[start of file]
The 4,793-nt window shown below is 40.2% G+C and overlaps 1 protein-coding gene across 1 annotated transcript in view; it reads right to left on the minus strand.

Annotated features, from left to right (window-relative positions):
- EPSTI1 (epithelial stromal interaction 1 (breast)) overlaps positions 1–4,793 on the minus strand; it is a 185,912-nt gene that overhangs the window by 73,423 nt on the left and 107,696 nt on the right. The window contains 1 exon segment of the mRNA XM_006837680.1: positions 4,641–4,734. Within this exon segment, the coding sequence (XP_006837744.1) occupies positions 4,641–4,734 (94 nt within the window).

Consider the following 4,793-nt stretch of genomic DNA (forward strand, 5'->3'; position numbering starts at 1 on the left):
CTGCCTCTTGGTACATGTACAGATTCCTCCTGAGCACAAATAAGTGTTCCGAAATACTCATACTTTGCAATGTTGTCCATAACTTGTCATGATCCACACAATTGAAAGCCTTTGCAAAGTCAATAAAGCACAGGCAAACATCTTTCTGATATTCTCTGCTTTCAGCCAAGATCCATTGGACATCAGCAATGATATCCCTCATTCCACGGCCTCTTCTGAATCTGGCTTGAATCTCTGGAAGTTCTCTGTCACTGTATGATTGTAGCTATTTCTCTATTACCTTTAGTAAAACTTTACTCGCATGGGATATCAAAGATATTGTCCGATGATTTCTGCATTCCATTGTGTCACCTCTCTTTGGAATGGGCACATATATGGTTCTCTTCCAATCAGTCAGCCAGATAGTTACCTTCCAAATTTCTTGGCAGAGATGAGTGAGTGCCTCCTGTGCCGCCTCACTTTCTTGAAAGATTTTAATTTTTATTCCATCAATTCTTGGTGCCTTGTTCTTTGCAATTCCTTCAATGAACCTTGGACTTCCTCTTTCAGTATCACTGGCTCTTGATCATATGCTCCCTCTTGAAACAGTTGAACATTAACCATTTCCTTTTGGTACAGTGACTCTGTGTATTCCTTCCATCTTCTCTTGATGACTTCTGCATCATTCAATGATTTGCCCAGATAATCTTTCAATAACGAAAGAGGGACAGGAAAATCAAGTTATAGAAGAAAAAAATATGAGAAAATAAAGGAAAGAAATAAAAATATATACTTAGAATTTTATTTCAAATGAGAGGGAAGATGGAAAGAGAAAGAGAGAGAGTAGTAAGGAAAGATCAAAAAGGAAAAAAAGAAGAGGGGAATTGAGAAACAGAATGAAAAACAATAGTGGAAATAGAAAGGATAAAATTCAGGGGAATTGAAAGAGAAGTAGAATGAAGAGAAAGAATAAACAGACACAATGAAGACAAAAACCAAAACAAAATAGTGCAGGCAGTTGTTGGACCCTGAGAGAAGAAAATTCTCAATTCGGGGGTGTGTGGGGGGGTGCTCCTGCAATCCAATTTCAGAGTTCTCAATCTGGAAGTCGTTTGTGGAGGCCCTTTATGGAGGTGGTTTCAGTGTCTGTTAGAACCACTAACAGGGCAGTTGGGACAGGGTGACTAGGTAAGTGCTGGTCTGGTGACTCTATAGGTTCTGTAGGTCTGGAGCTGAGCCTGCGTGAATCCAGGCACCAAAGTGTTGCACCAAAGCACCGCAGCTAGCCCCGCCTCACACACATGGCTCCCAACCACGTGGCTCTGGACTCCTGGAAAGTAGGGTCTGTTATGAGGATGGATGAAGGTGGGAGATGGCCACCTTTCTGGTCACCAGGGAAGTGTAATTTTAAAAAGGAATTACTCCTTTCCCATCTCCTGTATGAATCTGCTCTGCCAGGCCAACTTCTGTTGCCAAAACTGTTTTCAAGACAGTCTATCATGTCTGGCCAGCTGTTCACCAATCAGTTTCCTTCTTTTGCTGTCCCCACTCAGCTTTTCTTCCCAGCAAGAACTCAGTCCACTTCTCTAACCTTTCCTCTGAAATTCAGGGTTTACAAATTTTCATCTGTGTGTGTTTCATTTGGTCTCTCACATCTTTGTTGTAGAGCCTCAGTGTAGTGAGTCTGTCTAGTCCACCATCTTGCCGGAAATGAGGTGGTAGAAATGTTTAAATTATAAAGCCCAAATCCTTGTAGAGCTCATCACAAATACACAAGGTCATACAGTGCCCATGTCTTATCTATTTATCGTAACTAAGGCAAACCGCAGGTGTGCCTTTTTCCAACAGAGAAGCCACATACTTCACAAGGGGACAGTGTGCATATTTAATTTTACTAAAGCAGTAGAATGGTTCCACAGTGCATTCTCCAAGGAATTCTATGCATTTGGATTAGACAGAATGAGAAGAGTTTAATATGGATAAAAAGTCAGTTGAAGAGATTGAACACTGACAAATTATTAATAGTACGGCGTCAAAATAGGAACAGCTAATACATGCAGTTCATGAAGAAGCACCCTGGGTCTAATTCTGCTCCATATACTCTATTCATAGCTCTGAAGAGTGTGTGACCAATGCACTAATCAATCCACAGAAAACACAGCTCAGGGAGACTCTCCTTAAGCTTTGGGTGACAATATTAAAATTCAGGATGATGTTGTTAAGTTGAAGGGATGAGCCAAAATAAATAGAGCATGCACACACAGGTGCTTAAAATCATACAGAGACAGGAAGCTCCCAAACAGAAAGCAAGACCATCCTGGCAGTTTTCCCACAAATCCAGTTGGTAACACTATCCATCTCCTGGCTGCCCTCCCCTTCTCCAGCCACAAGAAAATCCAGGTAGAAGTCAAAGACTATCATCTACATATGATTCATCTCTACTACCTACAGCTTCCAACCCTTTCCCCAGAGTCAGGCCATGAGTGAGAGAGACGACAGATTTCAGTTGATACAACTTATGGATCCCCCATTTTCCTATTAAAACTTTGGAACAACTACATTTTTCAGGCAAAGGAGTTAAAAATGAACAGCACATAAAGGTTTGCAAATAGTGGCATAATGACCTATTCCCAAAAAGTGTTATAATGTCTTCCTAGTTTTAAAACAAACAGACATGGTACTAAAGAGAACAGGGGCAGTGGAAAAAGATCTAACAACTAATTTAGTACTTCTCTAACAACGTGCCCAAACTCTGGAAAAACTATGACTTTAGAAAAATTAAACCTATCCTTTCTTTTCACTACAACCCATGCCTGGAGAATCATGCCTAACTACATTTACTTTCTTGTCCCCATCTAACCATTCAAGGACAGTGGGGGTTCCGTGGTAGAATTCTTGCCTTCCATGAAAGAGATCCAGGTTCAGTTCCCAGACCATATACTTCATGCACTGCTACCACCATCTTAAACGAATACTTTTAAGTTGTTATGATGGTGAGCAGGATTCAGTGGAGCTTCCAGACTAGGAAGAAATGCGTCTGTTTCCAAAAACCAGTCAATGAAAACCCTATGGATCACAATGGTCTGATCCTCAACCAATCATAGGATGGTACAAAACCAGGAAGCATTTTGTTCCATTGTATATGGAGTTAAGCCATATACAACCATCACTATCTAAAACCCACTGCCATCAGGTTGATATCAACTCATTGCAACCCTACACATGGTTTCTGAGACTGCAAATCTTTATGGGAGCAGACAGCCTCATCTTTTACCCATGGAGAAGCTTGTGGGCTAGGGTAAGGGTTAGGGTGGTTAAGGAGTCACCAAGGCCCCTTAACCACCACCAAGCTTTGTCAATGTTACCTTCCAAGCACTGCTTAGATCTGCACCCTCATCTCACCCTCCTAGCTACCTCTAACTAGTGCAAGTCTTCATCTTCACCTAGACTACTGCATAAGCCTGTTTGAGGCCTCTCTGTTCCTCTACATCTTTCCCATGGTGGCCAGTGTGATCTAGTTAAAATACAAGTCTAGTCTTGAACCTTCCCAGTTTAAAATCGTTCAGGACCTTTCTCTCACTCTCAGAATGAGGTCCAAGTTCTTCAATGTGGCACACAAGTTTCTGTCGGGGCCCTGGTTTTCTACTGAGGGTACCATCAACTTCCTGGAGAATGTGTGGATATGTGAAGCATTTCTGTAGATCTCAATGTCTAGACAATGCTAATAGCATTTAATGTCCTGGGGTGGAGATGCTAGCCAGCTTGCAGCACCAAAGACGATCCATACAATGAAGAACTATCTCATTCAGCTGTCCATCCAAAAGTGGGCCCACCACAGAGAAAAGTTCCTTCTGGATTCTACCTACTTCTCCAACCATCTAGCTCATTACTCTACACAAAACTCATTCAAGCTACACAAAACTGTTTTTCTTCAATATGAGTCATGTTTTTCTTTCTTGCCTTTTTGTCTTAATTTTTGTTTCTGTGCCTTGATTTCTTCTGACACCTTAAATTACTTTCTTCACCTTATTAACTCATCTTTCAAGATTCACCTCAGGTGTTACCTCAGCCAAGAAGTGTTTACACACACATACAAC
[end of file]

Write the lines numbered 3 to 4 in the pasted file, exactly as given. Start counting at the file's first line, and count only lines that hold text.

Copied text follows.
- EPSTI1 (epithelial stromal interaction 1 (breast)) overlaps positions 1–4,793 on the minus strand; it is a 185,912-nt gene that overhangs the window by 73,423 nt on the left and 107,696 nt on the right. The window contains 1 exon segment of the mRNA XM_006837680.1: positions 4,641–4,734. Within this exon segment, the coding sequence (XP_006837744.1) occupies positions 4,641–4,734 (94 nt within the window).

Consider the following 4,793-nt stretch of genomic DNA (forward strand, 5'->3'; position numbering starts at 1 on the left):